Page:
Fr. Thomas Petri I often begin with what people presume morality is about, because what you’re describing here is the moment you bring up the moral life or living morally in any conversation, the first thing people think of is you’re going to tell them how they need to live their life, which is not true at all. It’s unfortunate baggage that we have to deal with. I always tell people that they tend to think that morality is about rules. You’ve got to go to Mass on Sunday. You’ve got to go to confession. You’ve got to treat others as you wish to be treated. While that is part of morality, that’s not the main part. For Saint Thomas Aquinas, our great doctor of the church, our patron, and our model, morality is about two things. What does it mean to be a happy person, and how do I get there? When you look at the Summa Theologica, where he talks about morality, it’s basically those two issues. When we think about a virtuous person, they’re not someone who is simply living by the rules or doing things because he has to and does them begrudgingly. The virtuous person knows, “This is going to make me happy. I’m happy to do it, and I like doing it.” That’s what virtue is, and once you start that way, people start to realize morality isn’t so bad because everybody wants to be happy. It was Aristotle’s view that everybody wants to be happy. When you wake up in the morning, the whole point of putting one foot in front of the other is to get to happiness either today or someday down the road. Paying bills, changing diapers, taking out the garbage — it’s about getting to happiness. If you’re a person who can’t get out of bed because you don’t think you can be happy, well, then, we need to start talking about getting you help. Right? Happiness is the whole goal of all of this. Of course, as Christians, we believe that God is the supreme happiness and ultimately He’s the one that’s going to make us perfectly happy.
Sr. John Dominic That’s such an encouraging, joyful message, even in our time when people are looking for it and searching in so many different ways. When you get people living a life that’s not moral, the path to virtue is the easy way out, because if you’re struggling with a particular vice, you can practice the virtue that is the opposite of that. How would you counsel somebody?
Fr. Thomas Petri Aristotle says that virtue exists in the middle, not the extremes. Courage is in the middle between being foolish and being a coward. The soldier who pops out of the foxhole and runs towards the enemy in a hail of fire is not courageous. He’s a fool. The soldier who doesn’t pop out of the foxhole when he’s supposed to is a coward. That’s true for all the virtues. There are these extremes. My advice for people is always aim for the other extreme because, trust me, you’re not going to get to the other extreme. If you’re at this extreme and you aim for the other, you’re probably going to hit the middle, which is exactly where virtue is. This usually comes up in my interactions with a lot of families. There’s always the father or the mother with these personality types that everything has to be just so. Everything has to be in place, and when there’s a mess, they become very temperamental. They start to raise their voice, and they know this. They come to me and say, “I’ve lost my patience with my three children” or “I’ve lost my patience with my wife.” I’ll say, “You’re a person who likes everything in order and just right, aren’t you?” They’ll say, “Yeah, that’s me, Father.” I say, “That’s an extreme because you have a family of children and there’s no way of keeping all of that under control. What I need you to do is to think to yourself ‘You know, the last time I went to Father Thomas Petri and talked to him, he told me I need to just let some things go.’ I want you to give yourself and your family permission to make a mess. We’re going to throw everything around. Trust me, it’s not going to make a mess of your house because you’re not going to be able to do this, but if you can aim for it, you’ll end up becoming a more moderate, temperate parent. You’ll become more virtuous as a parent.”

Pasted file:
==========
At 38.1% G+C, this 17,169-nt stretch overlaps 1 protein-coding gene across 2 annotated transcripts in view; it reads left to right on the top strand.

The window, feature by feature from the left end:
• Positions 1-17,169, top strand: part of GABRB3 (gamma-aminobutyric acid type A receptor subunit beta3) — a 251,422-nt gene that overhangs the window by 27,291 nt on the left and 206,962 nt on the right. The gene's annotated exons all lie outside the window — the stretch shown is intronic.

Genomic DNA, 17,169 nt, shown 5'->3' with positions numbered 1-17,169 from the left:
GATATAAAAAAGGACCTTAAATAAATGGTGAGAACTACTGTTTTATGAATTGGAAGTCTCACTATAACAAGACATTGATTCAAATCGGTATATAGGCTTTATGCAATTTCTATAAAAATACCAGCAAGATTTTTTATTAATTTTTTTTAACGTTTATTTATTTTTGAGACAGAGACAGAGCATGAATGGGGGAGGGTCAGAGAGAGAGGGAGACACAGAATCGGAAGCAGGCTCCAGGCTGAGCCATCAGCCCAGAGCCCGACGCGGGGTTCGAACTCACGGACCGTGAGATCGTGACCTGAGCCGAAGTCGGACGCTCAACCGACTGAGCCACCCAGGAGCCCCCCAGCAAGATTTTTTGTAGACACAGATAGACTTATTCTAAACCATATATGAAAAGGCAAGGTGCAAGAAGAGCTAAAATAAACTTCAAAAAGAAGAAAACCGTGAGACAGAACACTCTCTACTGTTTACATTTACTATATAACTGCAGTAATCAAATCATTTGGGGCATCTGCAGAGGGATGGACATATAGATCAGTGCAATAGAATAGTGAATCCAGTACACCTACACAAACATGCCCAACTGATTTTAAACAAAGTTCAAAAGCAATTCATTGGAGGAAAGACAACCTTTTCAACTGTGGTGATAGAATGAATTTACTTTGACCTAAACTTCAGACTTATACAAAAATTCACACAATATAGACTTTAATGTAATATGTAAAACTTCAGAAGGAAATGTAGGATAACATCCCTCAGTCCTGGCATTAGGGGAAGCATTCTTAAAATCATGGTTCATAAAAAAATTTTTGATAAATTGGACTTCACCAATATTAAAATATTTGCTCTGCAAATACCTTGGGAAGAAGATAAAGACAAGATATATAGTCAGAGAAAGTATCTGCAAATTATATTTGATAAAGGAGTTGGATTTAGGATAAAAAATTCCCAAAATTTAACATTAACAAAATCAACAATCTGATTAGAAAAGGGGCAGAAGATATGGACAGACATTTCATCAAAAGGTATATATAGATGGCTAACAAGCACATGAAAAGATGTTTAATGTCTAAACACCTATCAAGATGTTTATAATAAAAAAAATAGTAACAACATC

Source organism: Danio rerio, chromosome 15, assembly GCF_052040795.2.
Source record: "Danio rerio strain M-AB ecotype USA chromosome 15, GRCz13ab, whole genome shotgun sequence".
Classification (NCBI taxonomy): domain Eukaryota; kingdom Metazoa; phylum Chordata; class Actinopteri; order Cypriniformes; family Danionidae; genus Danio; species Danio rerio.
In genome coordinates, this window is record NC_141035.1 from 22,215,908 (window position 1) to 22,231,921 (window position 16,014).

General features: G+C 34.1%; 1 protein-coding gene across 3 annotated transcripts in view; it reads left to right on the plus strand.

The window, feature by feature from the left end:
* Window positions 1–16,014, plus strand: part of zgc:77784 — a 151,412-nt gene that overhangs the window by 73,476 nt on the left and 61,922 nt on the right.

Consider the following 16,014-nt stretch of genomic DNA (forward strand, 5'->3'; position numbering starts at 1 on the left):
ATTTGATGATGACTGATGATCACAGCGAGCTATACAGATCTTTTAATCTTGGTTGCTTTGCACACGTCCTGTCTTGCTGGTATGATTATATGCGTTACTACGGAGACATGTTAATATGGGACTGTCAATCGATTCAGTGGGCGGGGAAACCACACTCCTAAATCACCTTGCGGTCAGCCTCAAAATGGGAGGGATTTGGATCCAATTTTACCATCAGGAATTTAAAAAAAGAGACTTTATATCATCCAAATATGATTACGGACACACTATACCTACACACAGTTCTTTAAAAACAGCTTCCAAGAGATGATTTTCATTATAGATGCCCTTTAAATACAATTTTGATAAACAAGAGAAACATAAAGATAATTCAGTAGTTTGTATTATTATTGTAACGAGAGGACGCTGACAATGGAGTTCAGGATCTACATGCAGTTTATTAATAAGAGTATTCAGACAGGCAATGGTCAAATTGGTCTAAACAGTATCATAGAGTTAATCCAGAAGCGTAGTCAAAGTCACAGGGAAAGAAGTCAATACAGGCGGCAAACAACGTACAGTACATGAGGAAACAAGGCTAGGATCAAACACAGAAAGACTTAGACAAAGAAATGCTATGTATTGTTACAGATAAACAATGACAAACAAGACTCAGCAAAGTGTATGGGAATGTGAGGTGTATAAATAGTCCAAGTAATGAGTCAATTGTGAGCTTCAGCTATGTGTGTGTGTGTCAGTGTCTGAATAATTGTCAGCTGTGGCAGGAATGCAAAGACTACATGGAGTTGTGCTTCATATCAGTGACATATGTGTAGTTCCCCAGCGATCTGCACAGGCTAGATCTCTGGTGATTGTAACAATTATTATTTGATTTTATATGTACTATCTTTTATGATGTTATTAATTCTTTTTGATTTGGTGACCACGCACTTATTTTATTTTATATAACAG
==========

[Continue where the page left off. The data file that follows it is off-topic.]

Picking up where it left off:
Sr. John Dominic The other beautiful part of this approach is that there’s a freedom there. There’s a moral code, of course, that we have to follow, but when we’re living this life, there’s a joy and a freedom that comes with it.
Fr. Thomas Petri Saint Paul talks about being free in the spirit. Aristotle says that the young should not study morality because he knew that when we’re young, we all want to know the right way to live. We all want to know what it means to be happy and how to become happy. We want a formula — if I do this or that, I’ll be happy, but life doesn’t work that way. There’s no formula here. Certain things are black or white. If you do this, you’ve committed a mortal sin and you go to confession, but most of our Christian life is in-between. There’s a parameter beyond which boundaries we should not step, but inside those boundaries is a whole lot of freedom on how we should live, what it means to be virtuous, to be living in the Spirit, to have difficult conversations and how to do that, things that aren’t matters of mortal sin but of being good, happy, holy, and prudent. The Church and our Catholic tradition says a lot about those matters and hope that people will grow into it until it becomes second nature what it means to be a gentle person, but also forceful when needed, and essentially being prudent as a person.